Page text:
By Allison Stevens
Thursday, September 8, 2005
It has far fewer campus chapters than NOW, but a fledgling group called NeW is mounting a cultural challenge to the National Organization for Women and joining a growing attack on the progressive culture of U.S. universities.
WASHINGTON, D.C. (WOMENSENEWS)--"Out with the NOW, in with the NeW!"
That is the motto of the Network of Enlightened Women (NeW), a fledgling college group in Virginia that wants to change the campus culture of feminism and challenge the agenda of groups such as the National Organization for Women, which has more than 100 official and unofficial campus chapters in the nation.
Staking out turf for more traditionally minded women, members of the startup--who number between 20 and 30--have not formulated a collective issue agenda but do consider themselves social conservatives. As such, they tend to oppose policies backed by their feminist peers who campaign for women in military combat roles, pay equity between men and women and ending gender discrimination in the workplace.
The founder and president of the group, Karin Agness, a senior at the University of Virginia in Charlottesville, is a history major and aspiring lawyer. She hopes to influence the agenda of the campus women's studies department, which she says ignores conservative women and their views in the syllabi and in class discussions. She also aims to get women who hold conservative views on personal and political issues more press in school publications, which she says are often overlooked.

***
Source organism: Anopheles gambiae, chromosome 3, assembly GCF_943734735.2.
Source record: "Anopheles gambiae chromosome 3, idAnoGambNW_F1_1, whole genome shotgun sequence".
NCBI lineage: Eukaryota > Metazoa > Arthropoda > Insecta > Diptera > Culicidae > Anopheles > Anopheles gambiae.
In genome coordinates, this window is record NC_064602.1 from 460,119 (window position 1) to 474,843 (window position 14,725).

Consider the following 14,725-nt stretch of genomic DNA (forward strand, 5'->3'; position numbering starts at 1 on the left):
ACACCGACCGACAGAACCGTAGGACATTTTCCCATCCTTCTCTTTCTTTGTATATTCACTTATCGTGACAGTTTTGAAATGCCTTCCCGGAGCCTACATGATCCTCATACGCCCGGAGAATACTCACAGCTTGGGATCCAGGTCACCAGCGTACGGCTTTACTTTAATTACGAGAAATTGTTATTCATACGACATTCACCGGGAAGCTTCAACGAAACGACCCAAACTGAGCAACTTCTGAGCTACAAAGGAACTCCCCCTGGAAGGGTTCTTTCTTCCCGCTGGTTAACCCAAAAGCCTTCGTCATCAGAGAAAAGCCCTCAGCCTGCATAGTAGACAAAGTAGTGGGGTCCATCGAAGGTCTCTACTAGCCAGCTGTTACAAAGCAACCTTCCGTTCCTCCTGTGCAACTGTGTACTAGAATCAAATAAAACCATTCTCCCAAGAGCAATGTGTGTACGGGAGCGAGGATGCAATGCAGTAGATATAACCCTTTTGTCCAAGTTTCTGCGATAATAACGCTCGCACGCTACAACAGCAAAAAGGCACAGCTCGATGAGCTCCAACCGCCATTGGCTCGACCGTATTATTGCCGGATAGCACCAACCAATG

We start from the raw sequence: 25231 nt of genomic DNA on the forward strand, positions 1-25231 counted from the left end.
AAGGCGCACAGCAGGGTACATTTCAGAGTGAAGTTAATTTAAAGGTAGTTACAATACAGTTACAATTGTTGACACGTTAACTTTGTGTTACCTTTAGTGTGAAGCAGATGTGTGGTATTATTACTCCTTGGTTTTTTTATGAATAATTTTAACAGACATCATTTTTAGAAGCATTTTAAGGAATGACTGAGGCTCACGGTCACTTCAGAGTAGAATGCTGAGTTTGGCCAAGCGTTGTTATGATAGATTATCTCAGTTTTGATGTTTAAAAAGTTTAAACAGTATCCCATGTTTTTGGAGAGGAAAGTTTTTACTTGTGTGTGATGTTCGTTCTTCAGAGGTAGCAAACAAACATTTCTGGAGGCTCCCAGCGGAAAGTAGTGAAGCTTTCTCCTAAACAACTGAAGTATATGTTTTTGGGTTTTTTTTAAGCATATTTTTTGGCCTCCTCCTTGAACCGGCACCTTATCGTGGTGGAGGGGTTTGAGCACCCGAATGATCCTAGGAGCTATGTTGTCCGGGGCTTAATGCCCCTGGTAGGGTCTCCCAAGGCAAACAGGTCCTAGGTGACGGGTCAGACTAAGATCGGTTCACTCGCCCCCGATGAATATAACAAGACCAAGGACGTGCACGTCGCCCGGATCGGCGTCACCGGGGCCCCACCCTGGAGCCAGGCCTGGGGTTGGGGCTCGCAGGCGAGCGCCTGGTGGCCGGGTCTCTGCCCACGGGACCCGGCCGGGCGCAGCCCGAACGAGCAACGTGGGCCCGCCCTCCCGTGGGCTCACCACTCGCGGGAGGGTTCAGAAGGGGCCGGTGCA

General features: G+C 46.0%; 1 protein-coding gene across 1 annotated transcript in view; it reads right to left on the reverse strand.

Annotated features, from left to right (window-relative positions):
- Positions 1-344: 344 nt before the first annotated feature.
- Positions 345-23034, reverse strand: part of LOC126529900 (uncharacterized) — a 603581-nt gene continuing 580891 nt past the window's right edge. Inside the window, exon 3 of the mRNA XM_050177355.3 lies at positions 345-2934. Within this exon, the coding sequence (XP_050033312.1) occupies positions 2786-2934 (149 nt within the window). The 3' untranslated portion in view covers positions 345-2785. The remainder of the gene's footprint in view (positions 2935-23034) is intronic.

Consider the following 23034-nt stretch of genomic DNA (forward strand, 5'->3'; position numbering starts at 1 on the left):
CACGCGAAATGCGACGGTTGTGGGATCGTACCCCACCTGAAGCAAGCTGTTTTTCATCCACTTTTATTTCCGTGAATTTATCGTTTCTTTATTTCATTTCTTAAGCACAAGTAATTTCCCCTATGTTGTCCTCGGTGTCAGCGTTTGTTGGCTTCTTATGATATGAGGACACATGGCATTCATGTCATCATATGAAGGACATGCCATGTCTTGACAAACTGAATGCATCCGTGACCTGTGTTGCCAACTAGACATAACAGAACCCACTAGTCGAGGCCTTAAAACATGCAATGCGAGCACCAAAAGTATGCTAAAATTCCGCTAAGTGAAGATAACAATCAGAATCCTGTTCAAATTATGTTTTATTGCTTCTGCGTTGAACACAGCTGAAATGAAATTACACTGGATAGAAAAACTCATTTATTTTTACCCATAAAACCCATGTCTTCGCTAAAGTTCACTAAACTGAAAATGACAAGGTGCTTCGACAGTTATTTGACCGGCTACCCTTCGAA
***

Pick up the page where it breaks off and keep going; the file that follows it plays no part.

The result of the virtual invisibility of conservative women on campus, she and others argue, is the perpetuation of harmful gender-based myths, such as the assumption that women can only find success in the workplace--and not in the home--and that the traditional family headed by a heterosexual couple is "dead."
They say a liberal orthodoxy in women's studies classes unfairly paints men as evil and society as an oppressive patriarchy and ignores differences between the sexes.
"In the women's studies department, they're not focusing at all on children," Agness said. "Simply put, they say all women should be CEOs and presidents and lawyers and doctors. But they don't include anything about children and husbands . . . They're not talking about how to balance work and family."
Agness hopes the group will serve as a sanctuary from college Republican and other conservative clubs, which she says tend to be male-dominated, career-oriented and not focused on issues of concern to women.